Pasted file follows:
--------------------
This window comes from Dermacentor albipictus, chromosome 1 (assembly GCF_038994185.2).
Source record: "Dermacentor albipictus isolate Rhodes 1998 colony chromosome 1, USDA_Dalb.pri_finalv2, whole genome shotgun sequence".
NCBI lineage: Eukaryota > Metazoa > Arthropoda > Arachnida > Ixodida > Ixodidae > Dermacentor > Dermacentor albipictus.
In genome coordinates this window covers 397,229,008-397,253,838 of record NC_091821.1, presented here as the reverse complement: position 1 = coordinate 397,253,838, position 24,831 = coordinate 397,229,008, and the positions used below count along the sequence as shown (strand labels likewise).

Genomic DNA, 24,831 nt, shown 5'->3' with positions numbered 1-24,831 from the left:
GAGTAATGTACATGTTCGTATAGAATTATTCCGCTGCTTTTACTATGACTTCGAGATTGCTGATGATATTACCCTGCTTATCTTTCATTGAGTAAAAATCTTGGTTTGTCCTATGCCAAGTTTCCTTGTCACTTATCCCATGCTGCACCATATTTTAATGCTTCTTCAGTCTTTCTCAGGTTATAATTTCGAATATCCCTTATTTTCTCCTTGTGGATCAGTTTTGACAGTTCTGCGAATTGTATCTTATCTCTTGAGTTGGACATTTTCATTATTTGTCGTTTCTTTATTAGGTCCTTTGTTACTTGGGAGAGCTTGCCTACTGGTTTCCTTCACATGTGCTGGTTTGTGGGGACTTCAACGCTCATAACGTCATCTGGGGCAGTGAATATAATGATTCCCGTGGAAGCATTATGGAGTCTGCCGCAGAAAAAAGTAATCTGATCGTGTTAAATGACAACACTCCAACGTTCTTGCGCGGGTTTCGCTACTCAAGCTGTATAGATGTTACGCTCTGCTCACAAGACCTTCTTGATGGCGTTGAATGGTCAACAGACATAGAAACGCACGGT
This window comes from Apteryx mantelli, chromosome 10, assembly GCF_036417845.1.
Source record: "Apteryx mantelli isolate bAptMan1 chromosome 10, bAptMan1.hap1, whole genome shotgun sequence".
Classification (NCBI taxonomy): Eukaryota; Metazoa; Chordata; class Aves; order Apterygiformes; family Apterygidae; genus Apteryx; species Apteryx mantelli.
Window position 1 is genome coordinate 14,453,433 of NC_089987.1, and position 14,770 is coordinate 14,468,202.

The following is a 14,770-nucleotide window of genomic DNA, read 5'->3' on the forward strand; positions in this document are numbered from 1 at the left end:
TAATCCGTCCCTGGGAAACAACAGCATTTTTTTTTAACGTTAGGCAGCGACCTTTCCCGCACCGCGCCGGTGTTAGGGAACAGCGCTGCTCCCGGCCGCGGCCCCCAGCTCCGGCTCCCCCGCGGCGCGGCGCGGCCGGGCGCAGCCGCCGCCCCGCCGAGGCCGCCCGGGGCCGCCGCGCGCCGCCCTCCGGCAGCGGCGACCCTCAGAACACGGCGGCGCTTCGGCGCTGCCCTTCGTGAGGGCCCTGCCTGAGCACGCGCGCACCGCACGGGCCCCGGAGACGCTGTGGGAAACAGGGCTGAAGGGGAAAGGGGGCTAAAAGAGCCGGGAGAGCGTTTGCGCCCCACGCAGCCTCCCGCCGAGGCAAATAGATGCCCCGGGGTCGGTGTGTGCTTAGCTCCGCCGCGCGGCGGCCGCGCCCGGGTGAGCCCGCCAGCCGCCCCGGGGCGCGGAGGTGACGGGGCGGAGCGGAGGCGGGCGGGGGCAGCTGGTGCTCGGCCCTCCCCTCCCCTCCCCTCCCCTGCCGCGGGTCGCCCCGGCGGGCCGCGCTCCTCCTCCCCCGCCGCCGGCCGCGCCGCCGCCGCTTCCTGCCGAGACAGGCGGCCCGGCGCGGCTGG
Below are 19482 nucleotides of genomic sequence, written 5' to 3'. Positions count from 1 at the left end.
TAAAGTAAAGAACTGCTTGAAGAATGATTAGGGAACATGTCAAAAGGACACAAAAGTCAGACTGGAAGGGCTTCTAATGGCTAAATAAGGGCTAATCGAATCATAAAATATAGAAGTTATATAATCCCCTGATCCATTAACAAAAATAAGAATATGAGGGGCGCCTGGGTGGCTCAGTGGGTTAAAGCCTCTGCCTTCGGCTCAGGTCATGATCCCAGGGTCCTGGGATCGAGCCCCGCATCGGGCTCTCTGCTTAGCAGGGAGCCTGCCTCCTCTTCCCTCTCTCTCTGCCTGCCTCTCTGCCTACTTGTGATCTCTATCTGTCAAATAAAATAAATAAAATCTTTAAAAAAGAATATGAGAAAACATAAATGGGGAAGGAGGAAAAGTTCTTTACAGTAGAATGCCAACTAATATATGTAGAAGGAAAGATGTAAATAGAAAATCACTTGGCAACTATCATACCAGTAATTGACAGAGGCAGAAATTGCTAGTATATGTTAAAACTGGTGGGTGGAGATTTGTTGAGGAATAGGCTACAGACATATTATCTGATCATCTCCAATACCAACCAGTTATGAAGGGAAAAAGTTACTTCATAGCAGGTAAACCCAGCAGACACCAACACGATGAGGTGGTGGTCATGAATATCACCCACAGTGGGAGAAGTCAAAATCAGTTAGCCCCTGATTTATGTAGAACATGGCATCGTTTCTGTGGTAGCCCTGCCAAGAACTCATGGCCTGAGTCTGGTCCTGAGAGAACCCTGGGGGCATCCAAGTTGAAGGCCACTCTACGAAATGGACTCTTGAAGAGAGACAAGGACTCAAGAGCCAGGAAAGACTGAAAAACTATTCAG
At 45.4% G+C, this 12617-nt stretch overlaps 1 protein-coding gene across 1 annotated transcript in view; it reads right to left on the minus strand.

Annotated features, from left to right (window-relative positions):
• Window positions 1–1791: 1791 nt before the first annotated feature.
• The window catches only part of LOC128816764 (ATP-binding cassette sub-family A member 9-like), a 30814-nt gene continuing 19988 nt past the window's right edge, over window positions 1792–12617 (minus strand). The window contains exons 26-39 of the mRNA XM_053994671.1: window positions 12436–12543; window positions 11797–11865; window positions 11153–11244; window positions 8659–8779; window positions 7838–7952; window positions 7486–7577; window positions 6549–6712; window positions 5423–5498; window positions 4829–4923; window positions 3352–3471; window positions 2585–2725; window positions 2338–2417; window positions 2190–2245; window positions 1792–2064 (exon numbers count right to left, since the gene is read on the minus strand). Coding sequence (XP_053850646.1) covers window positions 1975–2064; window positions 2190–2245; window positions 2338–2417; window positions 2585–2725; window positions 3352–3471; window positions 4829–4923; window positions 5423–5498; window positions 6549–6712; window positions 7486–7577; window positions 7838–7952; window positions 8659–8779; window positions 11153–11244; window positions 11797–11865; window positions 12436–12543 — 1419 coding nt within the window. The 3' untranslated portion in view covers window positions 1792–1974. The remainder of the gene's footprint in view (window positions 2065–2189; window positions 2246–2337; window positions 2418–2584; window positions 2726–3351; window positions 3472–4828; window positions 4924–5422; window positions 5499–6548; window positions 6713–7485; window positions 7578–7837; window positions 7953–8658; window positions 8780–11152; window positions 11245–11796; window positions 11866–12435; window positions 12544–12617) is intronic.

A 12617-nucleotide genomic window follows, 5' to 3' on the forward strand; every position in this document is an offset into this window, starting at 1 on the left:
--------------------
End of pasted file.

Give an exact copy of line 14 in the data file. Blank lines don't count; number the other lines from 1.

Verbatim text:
TAAAGTAAAGAACTGCTTGAAGAATGATTAGGGAACATGTCAAAAGGACACAAAAGTCAGACTGGAAGGGCTTCTAATGGCTAAATAAGGGCTAATCGAATCATAAAATATAGAAGTTATATAATCCCCTGATCCATTAACAAAAATAAGAATATGAGGGGCGCCTGGGTGGCTCAGTGGGTTAAAGCCTCTGCCTTCGGCTCAGGTCATGATCCCAGGGTCCTGGGATCGAGCCCCGCATCGGGCTCTCTGCTTAGCAGGGAGCCTGCCTCCTCTTCCCTCTCTCTCTGCCTGCCTCTCTGCCTACTTGTGATCTCTATCTGTCAAATAAAATAAATAAAATCTTTAAAAAAGAATATGAGAAAACATAAATGGGGAAGGAGGAAAAGTTCTTTACAGTAGAATGCCAACTAATATATGTAGAAGGAAAGATGTAAATAGAAAATCACTTGGCAACTATCATACCAGTAATTGACAGAGGCAGAAATTGCTAGTATATGTTAAAACTGGTGGGTGGAGATTTGTTGAGGAATAGGCTACAGACATATTATCTGATCATCTCCAATACCAACCAGTTATGAAGGGAAAAAGTTACTTCATAGCAGGTAAACCCAGCAGACACCAACACGATGAGGTGGTGGTCATGAATATCACCCACAGTGGGAGAAGTCAAAATCAGTTAGCCCCTGATTTATGTAGAACATGGCATCGTTTCTGTGGTAGCCCTGCCAAGAACTCATGGCCTGAGTCTGGTCCTGAGAGAACCCTGGGGGCATCCAAGTTGAAGGCCACTCTACGAAATGGACTCTTGAAGAGAGACAAGGACTCAAGAGCCAGGAAAGACTGAAAAACTATTCAG